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Once the root of Christian anti-Semitism against Jews, Passover has recently gained significant popularity among followers of Jesus. For over 3,000 years Jews have been celebrating the Passover Seder meal, their crown jewel of holy days. But now, more and more Christians gather each year to celebrate this same meal, bridging the gap between the two religions.

A unique characteristic of the current generation is the Christian community embracing an appreciation of Judaism. Though many of the Jewish symbols and holidays filter through a different lens — the best example is the Passover Seder.

Judas Iscariot’s betrayal of Christ, foreshadowed at the Last Supper, is the root of Christian anti-Semitism.

 Judas’ deviousness, greed and other vices were painted across the entire Jewish people by Gentile Christians for centuries. 

Another major catalyst of traditional anti-Semitism was the belief in “blood libel,” sometimes called “ritual murder charge," which is also connected to the celebration of Passover. The derogatory terms refer to a centuries-old false accusation that Jews murder Christians — particularly little children — to use their blood as an ingredient in the baking of Passover matzah (unleavened bread).

Either term wrongfully conjures up racial wickedness and unfounded superstitious fears. What makes this claim so preposterous is that eating or drinking blood is absolutely forbidden for Jewish people. The Torah, the holy book of the Jews, requires us to eat kosher food — that which is pure, proper, and fit for consumption. Specifically mentioned, blood is not allowed in any form.

The blood libel belief dates to the Middle Ages and has persisted despite Jewish denials, official statements by the Catholic Church, and many secular authorities.

But Passover was never meant to be a source of division between Jews and Christians. In fact, in recent times the celebration of Passover has extended beyond the traditional Jewish community as Christian congregations around the world started to celebrate Passover.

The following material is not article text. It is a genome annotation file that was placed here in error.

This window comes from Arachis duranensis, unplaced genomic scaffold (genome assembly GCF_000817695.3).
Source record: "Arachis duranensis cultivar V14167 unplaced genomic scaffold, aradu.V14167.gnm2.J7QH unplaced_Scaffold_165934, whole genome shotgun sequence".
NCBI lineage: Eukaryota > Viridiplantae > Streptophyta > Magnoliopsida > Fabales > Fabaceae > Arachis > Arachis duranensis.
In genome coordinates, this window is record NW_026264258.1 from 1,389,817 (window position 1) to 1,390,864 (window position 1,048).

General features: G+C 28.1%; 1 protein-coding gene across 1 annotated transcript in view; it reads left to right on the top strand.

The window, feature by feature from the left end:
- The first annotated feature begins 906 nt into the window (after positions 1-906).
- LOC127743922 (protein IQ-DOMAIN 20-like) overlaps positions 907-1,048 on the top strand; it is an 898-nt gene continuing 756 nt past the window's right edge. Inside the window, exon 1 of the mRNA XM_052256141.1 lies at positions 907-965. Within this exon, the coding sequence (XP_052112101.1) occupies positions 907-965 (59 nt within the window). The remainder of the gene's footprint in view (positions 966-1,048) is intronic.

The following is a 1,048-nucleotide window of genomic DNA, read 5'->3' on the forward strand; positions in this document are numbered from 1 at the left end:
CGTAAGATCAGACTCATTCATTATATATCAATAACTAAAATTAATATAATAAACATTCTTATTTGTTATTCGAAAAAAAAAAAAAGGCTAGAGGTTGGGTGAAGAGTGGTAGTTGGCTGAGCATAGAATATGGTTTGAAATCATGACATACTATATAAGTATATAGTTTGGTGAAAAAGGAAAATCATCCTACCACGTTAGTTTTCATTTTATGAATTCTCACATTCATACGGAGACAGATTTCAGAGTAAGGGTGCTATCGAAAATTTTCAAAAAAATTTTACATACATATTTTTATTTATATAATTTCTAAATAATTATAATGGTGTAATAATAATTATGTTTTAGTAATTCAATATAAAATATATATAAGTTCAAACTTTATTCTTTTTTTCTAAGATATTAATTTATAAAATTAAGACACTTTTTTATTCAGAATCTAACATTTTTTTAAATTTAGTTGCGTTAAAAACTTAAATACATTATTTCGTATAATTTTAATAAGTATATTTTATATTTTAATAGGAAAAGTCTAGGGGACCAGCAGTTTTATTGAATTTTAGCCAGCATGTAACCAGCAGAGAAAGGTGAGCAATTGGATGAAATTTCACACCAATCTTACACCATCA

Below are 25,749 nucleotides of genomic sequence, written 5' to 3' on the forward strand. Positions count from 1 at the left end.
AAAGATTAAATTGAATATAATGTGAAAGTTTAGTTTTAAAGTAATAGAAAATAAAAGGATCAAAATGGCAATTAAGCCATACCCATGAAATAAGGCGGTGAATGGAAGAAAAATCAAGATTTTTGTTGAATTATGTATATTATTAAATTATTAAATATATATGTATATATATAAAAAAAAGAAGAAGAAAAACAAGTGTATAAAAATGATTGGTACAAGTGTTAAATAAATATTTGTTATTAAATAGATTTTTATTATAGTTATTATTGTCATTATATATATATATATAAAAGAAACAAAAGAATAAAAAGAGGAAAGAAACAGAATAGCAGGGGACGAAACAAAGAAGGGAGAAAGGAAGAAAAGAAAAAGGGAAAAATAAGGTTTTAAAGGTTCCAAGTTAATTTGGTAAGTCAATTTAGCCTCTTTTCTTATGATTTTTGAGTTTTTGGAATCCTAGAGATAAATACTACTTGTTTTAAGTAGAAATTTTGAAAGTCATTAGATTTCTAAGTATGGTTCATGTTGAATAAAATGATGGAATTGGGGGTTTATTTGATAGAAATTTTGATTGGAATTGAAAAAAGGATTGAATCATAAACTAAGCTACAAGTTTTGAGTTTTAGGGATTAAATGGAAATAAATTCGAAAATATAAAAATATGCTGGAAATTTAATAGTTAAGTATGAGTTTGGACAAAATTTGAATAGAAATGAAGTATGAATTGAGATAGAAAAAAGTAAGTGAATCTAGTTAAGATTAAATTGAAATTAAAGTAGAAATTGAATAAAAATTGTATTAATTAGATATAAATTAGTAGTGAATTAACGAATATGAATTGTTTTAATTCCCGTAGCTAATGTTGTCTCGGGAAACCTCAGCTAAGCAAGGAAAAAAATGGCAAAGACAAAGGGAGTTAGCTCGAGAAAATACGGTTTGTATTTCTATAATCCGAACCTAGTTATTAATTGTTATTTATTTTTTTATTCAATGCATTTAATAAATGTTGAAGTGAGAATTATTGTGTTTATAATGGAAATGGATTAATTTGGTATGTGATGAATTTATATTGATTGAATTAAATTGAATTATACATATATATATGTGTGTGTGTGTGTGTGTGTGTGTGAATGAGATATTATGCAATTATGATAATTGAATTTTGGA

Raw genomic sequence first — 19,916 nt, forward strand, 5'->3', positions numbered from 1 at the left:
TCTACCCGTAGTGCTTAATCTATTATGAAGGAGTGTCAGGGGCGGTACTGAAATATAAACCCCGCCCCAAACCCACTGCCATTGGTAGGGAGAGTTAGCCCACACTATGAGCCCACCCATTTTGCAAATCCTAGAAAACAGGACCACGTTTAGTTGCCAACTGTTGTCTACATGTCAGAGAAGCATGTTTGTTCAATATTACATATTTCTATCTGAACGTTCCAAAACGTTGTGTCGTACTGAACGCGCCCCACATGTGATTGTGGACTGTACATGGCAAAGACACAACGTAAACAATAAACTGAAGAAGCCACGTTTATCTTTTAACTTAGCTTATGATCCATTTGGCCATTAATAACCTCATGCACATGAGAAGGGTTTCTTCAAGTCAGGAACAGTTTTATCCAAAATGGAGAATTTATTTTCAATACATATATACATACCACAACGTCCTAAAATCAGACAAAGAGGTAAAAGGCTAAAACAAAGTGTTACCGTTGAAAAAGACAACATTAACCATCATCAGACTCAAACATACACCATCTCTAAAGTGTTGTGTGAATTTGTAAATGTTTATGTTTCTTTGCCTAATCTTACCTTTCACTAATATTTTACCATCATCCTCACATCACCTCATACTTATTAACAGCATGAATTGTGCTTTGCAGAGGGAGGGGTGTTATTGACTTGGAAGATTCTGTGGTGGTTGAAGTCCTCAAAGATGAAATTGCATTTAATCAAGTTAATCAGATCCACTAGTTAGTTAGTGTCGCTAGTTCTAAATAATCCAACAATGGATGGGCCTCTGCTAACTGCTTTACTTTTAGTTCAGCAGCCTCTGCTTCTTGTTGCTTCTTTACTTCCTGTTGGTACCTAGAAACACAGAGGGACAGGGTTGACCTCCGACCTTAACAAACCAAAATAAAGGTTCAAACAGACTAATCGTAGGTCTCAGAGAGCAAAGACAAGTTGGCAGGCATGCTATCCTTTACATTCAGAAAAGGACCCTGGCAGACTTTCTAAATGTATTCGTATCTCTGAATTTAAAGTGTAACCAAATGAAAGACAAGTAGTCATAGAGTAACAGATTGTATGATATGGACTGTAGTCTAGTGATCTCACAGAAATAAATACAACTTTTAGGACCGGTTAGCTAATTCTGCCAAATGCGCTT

Each year, instead of just celebrating Resurrection Sunday, I conduct a Passover Seder aimed to satisfy Christians’ hunger to learn more about Judaism and their faith, as well as providing a broader context to Jewish believers in Jesus (Yeshua in Hebrew). The reason for observing Passover is to remember how the Israelites were saved and freed from Egypt. I also share how Jesus fulfills the ultimate goal of Passover.

The celebration that the church calls Easter developed over hundreds of years in a highly controversial situation between the Eastern and Western churches during the Roman era. 

Physical distance between the East and West caused at least two Christian traditions to develop. The opinions were: Do we celebrate Jesus’ death on Passover, which is the oldest known tradition; or do we commemorate Jesus’ death and resurrection on Easter?

The unfortunate schism developed over the next two centuries until the church of the West at the council of Nicaea in 325 determined that those celebrating on the day of Passover were following heretical, hostile Jews. This solidified for centuries an anti-Semitic stance of Christians against Passover.

Today, this centuries old anti-Semitic stance against Passover is dissolving. Once inconceivable, participating in a Passover Seder among Christians has become more popular today than ever. Although this shift was 2,000 years in the making, Passover can be and should be a loving bond between Jews and Christians alike.

Rabbi Kirt Schneider is a Messianic Jewish Shaliach (messenger) and host of “Discovering the Jewish Jesus” television show that is available to more than 100 million homes in the U.S. as well as approximately 200 nations worldwide.

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